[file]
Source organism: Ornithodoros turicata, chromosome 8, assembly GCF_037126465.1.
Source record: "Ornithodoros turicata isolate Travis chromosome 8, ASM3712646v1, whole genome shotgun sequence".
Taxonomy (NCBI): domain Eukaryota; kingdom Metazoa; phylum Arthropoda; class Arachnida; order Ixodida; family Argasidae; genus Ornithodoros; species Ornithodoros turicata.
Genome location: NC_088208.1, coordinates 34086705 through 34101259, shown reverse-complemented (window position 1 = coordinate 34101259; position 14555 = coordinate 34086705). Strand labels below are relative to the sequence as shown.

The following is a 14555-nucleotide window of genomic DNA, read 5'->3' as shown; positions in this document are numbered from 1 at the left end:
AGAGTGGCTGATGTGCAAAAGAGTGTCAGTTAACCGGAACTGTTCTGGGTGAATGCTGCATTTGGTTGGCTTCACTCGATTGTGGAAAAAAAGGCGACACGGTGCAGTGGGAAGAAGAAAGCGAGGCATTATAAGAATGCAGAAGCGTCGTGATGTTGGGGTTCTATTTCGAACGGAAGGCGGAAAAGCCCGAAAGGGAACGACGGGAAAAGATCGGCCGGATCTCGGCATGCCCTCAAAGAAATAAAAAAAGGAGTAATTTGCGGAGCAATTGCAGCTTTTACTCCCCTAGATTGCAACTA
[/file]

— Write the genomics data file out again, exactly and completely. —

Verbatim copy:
Source organism: Ornithodoros turicata, chromosome 8, assembly GCF_037126465.1.
Source record: "Ornithodoros turicata isolate Travis chromosome 8, ASM3712646v1, whole genome shotgun sequence".
Taxonomy (NCBI): domain Eukaryota; kingdom Metazoa; phylum Arthropoda; class Arachnida; order Ixodida; family Argasidae; genus Ornithodoros; species Ornithodoros turicata.
Genome location: NC_088208.1, coordinates 34086705 through 34101259, shown reverse-complemented (window position 1 = coordinate 34101259; position 14555 = coordinate 34086705). Strand labels below are relative to the sequence as shown.

The following is a 14555-nucleotide window of genomic DNA, read 5'->3' as shown; positions in this document are numbered from 1 at the left end:
AGAGTGGCTGATGTGCAAAAGAGTGTCAGTTAACCGGAACTGTTCTGGGTGAATGCTGCATTTGGTTGGCTTCACTCGATTGTGGAAAAAAAGGCGACACGGTGCAGTGGGAAGAAGAAAGCGAGGCATTATAAGAATGCAGAAGCGTCGTGATGTTGGGGTTCTATTTCGAACGGAAGGCGGAAAAGCCCGAAAGGGAACGACGGGAAAAGATCGGCCGGATCTCGGCATGCCCTCAAAGAAATAAAAAAAGGAGTAATTTGCGGAGCAATTGCAGCTTTTACTCCCCTAGATTGCAACTA